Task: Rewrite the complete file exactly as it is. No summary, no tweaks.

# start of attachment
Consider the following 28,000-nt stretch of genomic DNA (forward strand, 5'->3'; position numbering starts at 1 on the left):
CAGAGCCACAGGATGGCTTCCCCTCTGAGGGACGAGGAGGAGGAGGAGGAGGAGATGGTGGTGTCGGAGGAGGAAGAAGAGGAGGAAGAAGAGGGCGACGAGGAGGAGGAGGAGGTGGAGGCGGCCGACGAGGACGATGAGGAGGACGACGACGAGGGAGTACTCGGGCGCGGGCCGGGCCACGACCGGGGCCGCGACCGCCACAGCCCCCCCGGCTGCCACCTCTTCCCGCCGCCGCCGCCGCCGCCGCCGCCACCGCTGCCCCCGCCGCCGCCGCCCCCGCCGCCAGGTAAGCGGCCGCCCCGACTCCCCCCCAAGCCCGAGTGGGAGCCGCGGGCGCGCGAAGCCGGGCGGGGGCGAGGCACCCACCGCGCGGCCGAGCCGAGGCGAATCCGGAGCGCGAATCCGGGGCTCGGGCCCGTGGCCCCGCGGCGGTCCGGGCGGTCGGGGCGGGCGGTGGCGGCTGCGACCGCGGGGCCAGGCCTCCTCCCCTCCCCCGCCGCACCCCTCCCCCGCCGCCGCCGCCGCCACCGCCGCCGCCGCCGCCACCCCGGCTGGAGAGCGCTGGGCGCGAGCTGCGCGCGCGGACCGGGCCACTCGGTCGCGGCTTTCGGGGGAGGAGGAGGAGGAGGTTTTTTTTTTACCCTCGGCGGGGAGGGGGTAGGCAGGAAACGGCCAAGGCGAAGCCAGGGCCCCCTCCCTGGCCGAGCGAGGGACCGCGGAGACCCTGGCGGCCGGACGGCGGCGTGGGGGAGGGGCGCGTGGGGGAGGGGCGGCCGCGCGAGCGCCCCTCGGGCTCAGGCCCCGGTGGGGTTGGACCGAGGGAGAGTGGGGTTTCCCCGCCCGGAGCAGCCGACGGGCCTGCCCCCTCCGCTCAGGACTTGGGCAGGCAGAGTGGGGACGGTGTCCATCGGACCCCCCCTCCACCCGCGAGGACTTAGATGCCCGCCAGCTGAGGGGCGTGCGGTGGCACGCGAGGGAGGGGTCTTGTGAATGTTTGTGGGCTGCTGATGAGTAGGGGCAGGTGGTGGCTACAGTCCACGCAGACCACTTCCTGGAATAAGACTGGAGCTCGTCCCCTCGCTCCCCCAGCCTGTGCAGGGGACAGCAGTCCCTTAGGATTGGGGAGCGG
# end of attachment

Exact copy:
Consider the following 28,000-nt stretch of genomic DNA (forward strand, 5'->3'; position numbering starts at 1 on the left):
CAGAGCCACAGGATGGCTTCCCCTCTGAGGGACGAGGAGGAGGAGGAGGAGGAGATGGTGGTGTCGGAGGAGGAAGAAGAGGAGGAAGAAGAGGGCGACGAGGAGGAGGAGGAGGTGGAGGCGGCCGACGAGGACGATGAGGAGGACGACGACGAGGGAGTACTCGGGCGCGGGCCGGGCCACGACCGGGGCCGCGACCGCCACAGCCCCCCCGGCTGCCACCTCTTCCCGCCGCCGCCGCCGCCGCCGCCGCCACCGCTGCCCCCGCCGCCGCCGCCCCCGCCGCCAGGTAAGCGGCCGCCCCGACTCCCCCCCAAGCCCGAGTGGGAGCCGCGGGCGCGCGAAGCCGGGCGGGGGCGAGGCACCCACCGCGCGGCCGAGCCGAGGCGAATCCGGAGCGCGAATCCGGGGCTCGGGCCCGTGGCCCCGCGGCGGTCCGGGCGGTCGGGGCGGGCGGTGGCGGCTGCGACCGCGGGGCCAGGCCTCCTCCCCTCCCCCGCCGCACCCCTCCCCCGCCGCCGCCGCCGCCACCGCCGCCGCCGCCGCCACCCCGGCTGGAGAGCGCTGGGCGCGAGCTGCGCGCGCGGACCGGGCCACTCGGTCGCGGCTTTCGGGGGAGGAGGAGGAGGAGGTTTTTTTTTTACCCTCGGCGGGGAGGGGGTAGGCAGGAAACGGCCAAGGCGAAGCCAGGGCCCCCTCCCTGGCCGAGCGAGGGACCGCGGAGACCCTGGCGGCCGGACGGCGGCGTGGGGGAGGGGCGCGTGGGGGAGGGGCGGCCGCGCGAGCGCCCCTCGGGCTCAGGCCCCGGTGGGGTTGGACCGAGGGAGAGTGGGGTTTCCCCGCCCGGAGCAGCCGACGGGCCTGCCCCCTCCGCTCAGGACTTGGGCAGGCAGAGTGGGGACGGTGTCCATCGGACCCCCCCTCCACCCGCGAGGACTTAGATGCCCGCCAGCTGAGGGGCGTGCGGTGGCACGCGAGGGAGGGGTCTTGTGAATGTTTGTGGGCTGCTGATGAGTAGGGGCAGGTGGTGGCTACAGTCCACGCAGACCACTTCCTGGAATAAGACTGGAGCTCGTCCCCTCGCTCCCCCAGCCTGTGCAGGGGACAGCAGTCCCTTAGGATTGGGGAGCGG